Cory Booker’s “Baby Bonds” Won’t Close the Wealth Gap



Senator Cory Booker (DN.J.) at a Senate Foreign Relations Committee hearing on Capitol Hill, Jan.27, 2021. (Michael Reynolds / Pool via Reuters)

Useless document nestled in $ 3.5 trillion budget reconciliation plan

The A $ 3.5 trillion budget reconciliation plan is already turn into a godsend for questionable spending and reckless tax increases. Provisions including tax breaks for green energy and “free” community college tuition would disproportionately benefit the wealthy while leaving the burden of the bill on taxpayers. And now Senator Cory Booker (DN.J.) is to push for even more red ink. Booker wants the legislation to include his proposed “baby bonds,” which would give every American newborn baby $ 1,000 to put into a savings account that the government will regularly deposit additional money into. However, this Proposal of $ 60 billion per year would only succeed in exacerbating income inequalities while inflating debt. Policymakers should exclude “baby bonds” from the budget bill and give Americans a break from soaring federal debt.

Senator Booker argues that priming and depositing funds in babies’ savings accounts (which they wouldn’t be able to touch until they reach adulthood) is a new way to close America’s wealth gap . Fortunately, the country does not need to resort to armchair theories and complicated economic models to determine if this is true. There is a lot of research that shows what happens when Americans suddenly find themselves with a windfall of money to spend. A 2011 study published in The Journal of Economics and Statistics to analyse whether lottery winnings (that is, between $ 50,000 and $ 150,000) allow financially troubled Americans to avoid bankruptcy. The researchers found that “although these beneficiaries are 50% less likely than small winners [who won less than $10,000] file for bankruptcy immediately after winning, they are more likely to file for bankruptcy three to five years after winning.

Five years later, net assets and unsecured debt levels are virtually identical between big lottery winners and small winners. This probably wouldn’t be the case if the big money winners would take their earnings and, say, split them into index funds or use the dollars to further their education. Unfortunately, it turns out too often that this is not the case. The researchers suggest that “nearsighted behavior” such as quickly spending gains on material goods is to blame for these bankruptcy figures. It doesn’t mean that ordinary or struggling people don’t know how to save money. The sad truth is that many Americans are conditioned by their financial situation to live paycheck to paycheck and spend their earnings as they arrive. And it turns out that people tend to be creatures of habit and don’t become investment gurus overnight. This simple idea explains why the the lottery fails make people healthier, happier or richer in the long run.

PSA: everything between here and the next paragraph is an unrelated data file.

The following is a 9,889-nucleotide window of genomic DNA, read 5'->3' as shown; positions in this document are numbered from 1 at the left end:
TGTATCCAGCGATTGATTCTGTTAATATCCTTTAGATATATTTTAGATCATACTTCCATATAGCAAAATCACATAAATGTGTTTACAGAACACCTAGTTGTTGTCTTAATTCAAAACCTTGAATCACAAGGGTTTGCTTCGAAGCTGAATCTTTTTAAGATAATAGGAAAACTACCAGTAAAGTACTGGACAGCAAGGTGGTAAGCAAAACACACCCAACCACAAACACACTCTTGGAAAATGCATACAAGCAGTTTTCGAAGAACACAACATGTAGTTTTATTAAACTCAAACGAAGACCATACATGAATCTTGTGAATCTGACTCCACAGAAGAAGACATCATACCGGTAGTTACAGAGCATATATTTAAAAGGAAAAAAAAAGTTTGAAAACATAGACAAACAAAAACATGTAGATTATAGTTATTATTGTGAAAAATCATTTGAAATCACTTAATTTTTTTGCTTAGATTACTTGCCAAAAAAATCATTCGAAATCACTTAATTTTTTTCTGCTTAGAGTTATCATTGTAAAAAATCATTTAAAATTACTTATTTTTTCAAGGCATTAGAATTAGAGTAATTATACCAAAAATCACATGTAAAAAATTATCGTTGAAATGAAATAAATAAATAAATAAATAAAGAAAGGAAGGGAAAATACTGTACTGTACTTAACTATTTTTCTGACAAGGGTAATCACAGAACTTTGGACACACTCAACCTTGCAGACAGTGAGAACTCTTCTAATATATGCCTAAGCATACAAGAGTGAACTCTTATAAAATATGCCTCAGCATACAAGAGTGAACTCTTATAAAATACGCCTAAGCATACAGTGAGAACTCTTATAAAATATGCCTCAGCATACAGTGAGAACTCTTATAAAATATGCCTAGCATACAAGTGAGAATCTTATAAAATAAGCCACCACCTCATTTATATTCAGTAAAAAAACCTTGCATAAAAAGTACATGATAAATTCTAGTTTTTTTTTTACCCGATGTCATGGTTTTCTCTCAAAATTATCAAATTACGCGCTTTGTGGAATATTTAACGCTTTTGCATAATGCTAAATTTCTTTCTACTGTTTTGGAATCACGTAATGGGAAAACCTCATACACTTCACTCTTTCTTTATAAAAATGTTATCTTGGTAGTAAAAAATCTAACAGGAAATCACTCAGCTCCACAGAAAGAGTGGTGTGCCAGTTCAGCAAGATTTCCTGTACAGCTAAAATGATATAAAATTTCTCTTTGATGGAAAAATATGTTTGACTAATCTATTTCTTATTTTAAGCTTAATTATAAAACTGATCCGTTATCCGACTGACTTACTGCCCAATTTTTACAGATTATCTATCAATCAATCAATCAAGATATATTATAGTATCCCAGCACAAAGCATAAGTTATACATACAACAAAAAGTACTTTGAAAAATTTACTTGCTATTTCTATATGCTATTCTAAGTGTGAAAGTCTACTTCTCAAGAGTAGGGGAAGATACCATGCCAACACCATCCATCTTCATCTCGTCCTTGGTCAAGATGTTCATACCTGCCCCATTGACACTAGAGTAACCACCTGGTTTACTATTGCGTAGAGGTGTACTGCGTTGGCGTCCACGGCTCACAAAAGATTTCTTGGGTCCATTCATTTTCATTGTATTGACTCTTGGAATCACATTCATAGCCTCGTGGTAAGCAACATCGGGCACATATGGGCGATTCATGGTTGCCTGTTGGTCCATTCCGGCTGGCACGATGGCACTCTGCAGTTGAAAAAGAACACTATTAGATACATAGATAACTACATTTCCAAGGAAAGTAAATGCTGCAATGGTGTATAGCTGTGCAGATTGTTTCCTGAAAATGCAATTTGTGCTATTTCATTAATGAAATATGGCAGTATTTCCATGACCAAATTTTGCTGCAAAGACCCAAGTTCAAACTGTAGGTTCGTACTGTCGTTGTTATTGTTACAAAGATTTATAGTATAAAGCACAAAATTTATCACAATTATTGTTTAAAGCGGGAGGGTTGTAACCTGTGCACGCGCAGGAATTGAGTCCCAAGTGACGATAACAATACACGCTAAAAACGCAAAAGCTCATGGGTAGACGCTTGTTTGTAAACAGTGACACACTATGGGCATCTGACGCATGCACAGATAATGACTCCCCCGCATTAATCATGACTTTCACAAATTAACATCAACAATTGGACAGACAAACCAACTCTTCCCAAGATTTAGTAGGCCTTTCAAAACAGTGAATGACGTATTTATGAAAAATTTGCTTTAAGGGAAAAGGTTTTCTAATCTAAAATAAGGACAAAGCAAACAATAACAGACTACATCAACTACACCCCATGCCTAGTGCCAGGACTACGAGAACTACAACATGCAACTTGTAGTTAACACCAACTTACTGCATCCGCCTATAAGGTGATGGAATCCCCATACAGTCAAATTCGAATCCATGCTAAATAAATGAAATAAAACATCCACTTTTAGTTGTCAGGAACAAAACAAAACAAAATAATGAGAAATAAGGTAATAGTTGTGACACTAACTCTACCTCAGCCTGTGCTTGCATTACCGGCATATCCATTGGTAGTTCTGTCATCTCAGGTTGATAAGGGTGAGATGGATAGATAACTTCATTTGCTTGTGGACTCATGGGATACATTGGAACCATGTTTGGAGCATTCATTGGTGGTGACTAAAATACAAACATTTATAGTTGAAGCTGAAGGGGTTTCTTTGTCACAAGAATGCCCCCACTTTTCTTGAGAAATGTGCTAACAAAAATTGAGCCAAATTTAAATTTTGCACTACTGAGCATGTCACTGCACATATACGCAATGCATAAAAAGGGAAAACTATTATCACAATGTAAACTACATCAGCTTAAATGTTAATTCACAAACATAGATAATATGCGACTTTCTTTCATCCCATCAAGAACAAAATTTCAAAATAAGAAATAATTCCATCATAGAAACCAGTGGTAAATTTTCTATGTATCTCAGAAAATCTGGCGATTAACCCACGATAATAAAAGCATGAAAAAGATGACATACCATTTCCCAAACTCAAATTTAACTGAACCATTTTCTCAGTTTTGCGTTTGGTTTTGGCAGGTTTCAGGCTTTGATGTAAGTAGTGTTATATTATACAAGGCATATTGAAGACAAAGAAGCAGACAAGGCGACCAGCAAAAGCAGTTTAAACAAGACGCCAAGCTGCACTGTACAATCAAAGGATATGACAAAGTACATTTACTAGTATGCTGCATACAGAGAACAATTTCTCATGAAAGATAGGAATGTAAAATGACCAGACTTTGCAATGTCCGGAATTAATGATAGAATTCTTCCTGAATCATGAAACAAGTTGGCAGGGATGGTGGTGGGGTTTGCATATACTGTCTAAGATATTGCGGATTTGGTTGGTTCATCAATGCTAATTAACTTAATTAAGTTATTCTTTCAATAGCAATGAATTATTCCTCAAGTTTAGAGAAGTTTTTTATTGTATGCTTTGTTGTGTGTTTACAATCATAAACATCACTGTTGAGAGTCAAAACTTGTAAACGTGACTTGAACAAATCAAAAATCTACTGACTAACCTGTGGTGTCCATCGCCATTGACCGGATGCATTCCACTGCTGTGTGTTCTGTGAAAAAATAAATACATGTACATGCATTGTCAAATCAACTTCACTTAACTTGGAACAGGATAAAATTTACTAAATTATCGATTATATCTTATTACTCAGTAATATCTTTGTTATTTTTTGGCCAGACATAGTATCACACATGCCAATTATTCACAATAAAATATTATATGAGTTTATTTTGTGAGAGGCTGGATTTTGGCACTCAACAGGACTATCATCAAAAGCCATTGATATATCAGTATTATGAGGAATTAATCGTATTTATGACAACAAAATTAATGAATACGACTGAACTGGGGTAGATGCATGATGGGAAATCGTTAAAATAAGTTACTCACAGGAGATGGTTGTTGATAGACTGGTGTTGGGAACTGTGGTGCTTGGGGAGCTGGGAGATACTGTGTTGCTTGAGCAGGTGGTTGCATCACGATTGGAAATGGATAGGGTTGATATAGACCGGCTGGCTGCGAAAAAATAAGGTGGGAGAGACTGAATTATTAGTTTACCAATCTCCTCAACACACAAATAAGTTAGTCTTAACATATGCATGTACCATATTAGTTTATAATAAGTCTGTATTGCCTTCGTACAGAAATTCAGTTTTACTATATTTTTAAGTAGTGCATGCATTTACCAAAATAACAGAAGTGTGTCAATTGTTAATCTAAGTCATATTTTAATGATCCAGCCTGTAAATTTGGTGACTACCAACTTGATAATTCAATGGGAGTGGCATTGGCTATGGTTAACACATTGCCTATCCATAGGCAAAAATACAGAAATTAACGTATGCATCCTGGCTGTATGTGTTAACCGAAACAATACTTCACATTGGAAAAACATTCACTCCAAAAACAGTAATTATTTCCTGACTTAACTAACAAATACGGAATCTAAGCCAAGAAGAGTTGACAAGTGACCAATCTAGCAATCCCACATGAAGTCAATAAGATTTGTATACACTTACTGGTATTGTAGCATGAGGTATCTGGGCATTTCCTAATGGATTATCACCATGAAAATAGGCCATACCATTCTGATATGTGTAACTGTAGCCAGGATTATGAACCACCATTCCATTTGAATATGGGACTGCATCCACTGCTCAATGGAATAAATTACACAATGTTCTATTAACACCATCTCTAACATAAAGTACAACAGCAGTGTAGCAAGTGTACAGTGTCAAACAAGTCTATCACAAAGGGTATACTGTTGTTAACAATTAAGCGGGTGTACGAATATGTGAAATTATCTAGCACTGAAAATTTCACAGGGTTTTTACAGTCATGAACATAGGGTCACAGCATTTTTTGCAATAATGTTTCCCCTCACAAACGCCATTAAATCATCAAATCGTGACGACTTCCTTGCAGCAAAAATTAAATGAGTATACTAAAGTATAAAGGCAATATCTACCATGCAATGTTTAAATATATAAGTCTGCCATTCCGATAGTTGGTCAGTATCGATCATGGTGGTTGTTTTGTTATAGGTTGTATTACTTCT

Analyzes of government cash distribution programs tend to confirm this result. For example, the government of Alaska gives every resident of the state $ 1,000 to $ 1,600 per year on the basis of oil revenues received by the State. And, while the Alaska Permanent Fund certainly has its benefits (for example, allowing beneficiaries to buy more nutritious meals and thus reduce obesity among the population), the payment system may actually increase the cost. income inequality. Summarizing the empirical results on the fund, University of Alaska professor Mouhcine Guettabi Remarks that dividend controls tend to widen the gap between rich and poor in the short and long term. Research suggests that if the money is “spent on non-durable goods by the lower income groups but is saved or invested by the higher income groups, then this can gradually lead to increasing disparities between the groups”. It is difficult to imagine that the “baby ties” would not have the same end result, because the language of the proposal allow for adults to use baby bonds as long as the expenditure constitutes an investment in “personal capital that provides long-term gains in wages and wealth.” . . . “That, of course, can mean anything from a new car to fancy clothes to a gym membership.

The obvious alternative is to offer means-tested grants focused on specific and large purchases such as health insurance. The Affordable Care Act (aka Obamacare) already does this to some extent, but the effectiveness of the program is limited by mandates to purchase additional insurance (e.g., smoking cessation, pregnancy care) including many consumers don’t want or need it. Allowing low-income Americans to purchase the private care of their choice without onerous requirements would go a long way in strengthening health and increasing equity.

Likewise, education tax credits could go a long way in ensuring that millions of students are not trapped in failing school systems. These types of targeted programs ensure that taxpayer dollars are used for important priorities without micromanaging the products and institutions Americans buy and interact with. Policymakers can lend a hand without breaking the bank and worsening inequalities.

Ross Marchand (@RossAMarchand) is the Policy Director of the Taxpayers Protection Alliance.


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